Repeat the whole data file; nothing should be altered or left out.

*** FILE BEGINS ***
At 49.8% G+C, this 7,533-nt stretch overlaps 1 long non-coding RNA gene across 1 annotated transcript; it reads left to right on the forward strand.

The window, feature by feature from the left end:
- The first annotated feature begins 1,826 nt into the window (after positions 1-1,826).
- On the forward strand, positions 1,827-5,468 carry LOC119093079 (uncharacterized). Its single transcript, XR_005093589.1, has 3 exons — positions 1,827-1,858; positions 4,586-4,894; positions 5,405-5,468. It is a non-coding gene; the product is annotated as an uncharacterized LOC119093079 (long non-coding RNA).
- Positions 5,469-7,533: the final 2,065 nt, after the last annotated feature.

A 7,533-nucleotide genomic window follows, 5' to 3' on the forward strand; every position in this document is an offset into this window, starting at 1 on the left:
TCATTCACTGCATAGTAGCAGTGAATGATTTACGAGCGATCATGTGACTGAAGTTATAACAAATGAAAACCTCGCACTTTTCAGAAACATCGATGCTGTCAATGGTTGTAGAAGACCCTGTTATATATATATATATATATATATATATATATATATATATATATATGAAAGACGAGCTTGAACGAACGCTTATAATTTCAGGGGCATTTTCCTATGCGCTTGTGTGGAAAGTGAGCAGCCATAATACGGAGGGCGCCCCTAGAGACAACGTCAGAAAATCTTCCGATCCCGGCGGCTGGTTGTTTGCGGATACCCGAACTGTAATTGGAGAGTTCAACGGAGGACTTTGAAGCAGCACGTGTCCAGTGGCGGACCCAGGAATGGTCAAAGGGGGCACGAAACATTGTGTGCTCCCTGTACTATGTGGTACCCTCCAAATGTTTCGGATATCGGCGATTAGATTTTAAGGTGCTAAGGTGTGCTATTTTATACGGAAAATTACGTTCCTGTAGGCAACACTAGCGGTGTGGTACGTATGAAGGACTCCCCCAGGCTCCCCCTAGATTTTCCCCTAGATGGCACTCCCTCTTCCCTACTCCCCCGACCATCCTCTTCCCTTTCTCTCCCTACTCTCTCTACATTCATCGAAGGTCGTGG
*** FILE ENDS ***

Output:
At 49.8% G+C, this 7,533-nt stretch overlaps 1 long non-coding RNA gene across 1 annotated transcript; it reads left to right on the forward strand.

The window, feature by feature from the left end:
- The first annotated feature begins 1,826 nt into the window (after positions 1-1,826).
- On the forward strand, positions 1,827-5,468 carry LOC119093079 (uncharacterized). Its single transcript, XR_005093589.1, has 3 exons — positions 1,827-1,858; positions 4,586-4,894; positions 5,405-5,468. It is a non-coding gene; the product is annotated as an uncharacterized LOC119093079 (long non-coding RNA).
- Positions 5,469-7,533: the final 2,065 nt, after the last annotated feature.

A 7,533-nucleotide genomic window follows, 5' to 3' on the forward strand; every position in this document is an offset into this window, starting at 1 on the left:
TCATTCACTGCATAGTAGCAGTGAATGATTTACGAGCGATCATGTGACTGAAGTTATAACAAATGAAAACCTCGCACTTTTCAGAAACATCGATGCTGTCAATGGTTGTAGAAGACCCTGTTATATATATATATATATATATATATATATATATATATATATATATGAAAGACGAGCTTGAACGAACGCTTATAATTTCAGGGGCATTTTCCTATGCGCTTGTGTGGAAAGTGAGCAGCCATAATACGGAGGGCGCCCCTAGAGACAACGTCAGAAAATCTTCCGATCCCGGCGGCTGGTTGTTTGCGGATACCCGAACTGTAATTGGAGAGTTCAACGGAGGACTTTGAAGCAGCACGTGTCCAGTGGCGGACCCAGGAATGGTCAAAGGGGGCACGAAACATTGTGTGCTCCCTGTACTATGTGGTACCCTCCAAATGTTTCGGATATCGGCGATTAGATTTTAAGGTGCTAAGGTGTGCTATTTTATACGGAAAATTACGTTCCTGTAGGCAACACTAGCGGTGTGGTACGTATGAAGGACTCCCCCAGGCTCCCCCTAGATTTTCCCCTAGATGGCACTCCCTCTTCCCTACTCCCCCGACCATCCTCTTCCCTTTCTCTCCCTACTCTCTCTACATTCATCGAAGGTCGTGG